Tunisia's transition to democracy threatened
Coalition partners of Tunisia's ruling Islamist party say they are in talks to reach a new power-sharing deal, in a bid to stave off growing unrest since the assassination of secular opposition figure Mohamed Brahmi.
The moves came as Tunisian police clashed on Saturday with secular protesters demanding the dissolution of the assembly and Islamists defending the legitimacy of their rule.
Thousands chanting anti-government slogans joined Brahmi's funeral march in a display of the anger threatening a government seen as a regional model for the transition to democracy.
Brahmi's assassination, at his home in Tunis on Thursday has thrown the country into fresh political crisis, and revealed deep social divisions between Islamists and their opponents.
The government has blamed an Islamist extremist cell linked to al-Qaeda for the killing and identified the chief suspect as a Salafist who it said was also responsible for the death of another opposition figure, Chokri Belaid, in February.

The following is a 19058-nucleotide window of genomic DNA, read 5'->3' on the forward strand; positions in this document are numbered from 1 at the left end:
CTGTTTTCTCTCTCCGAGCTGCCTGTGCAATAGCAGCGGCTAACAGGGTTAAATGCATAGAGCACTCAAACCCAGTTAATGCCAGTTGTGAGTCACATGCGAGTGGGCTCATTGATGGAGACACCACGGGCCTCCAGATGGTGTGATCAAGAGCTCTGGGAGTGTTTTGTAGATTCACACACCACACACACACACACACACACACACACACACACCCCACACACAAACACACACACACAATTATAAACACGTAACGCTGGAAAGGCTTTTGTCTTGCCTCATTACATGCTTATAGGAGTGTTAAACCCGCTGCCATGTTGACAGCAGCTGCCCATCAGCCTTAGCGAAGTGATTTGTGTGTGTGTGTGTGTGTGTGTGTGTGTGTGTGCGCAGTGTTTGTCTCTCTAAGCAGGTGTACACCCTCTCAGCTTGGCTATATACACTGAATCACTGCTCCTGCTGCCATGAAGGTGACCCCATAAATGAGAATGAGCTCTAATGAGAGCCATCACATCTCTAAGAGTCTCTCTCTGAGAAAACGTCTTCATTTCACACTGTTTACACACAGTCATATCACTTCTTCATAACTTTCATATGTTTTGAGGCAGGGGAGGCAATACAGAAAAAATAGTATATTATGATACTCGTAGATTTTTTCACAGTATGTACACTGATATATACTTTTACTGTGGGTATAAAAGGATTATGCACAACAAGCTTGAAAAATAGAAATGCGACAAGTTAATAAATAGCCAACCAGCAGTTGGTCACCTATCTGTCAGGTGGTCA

Opposition leaders who joined the protests called for the government to resign and for a national salvation government to replace it before elections.
Their efforts have been fuelled by the recent protests and unrest in Egypt, which toppled that country's democratically elected but unpopular Islamist leader a year after he came to power.
Two years after the revolution that overturned the dictatorship of Zine El Abidine Ben Ali, the transitional government has still not passed a constitution or organised elections.
"He was killed because he criticised the government," said Nabil Brahmi, who is married to a cousin of Brahmi's. "He was killed because of his values, his principles and his free speech."
Additional reporting by The New York Times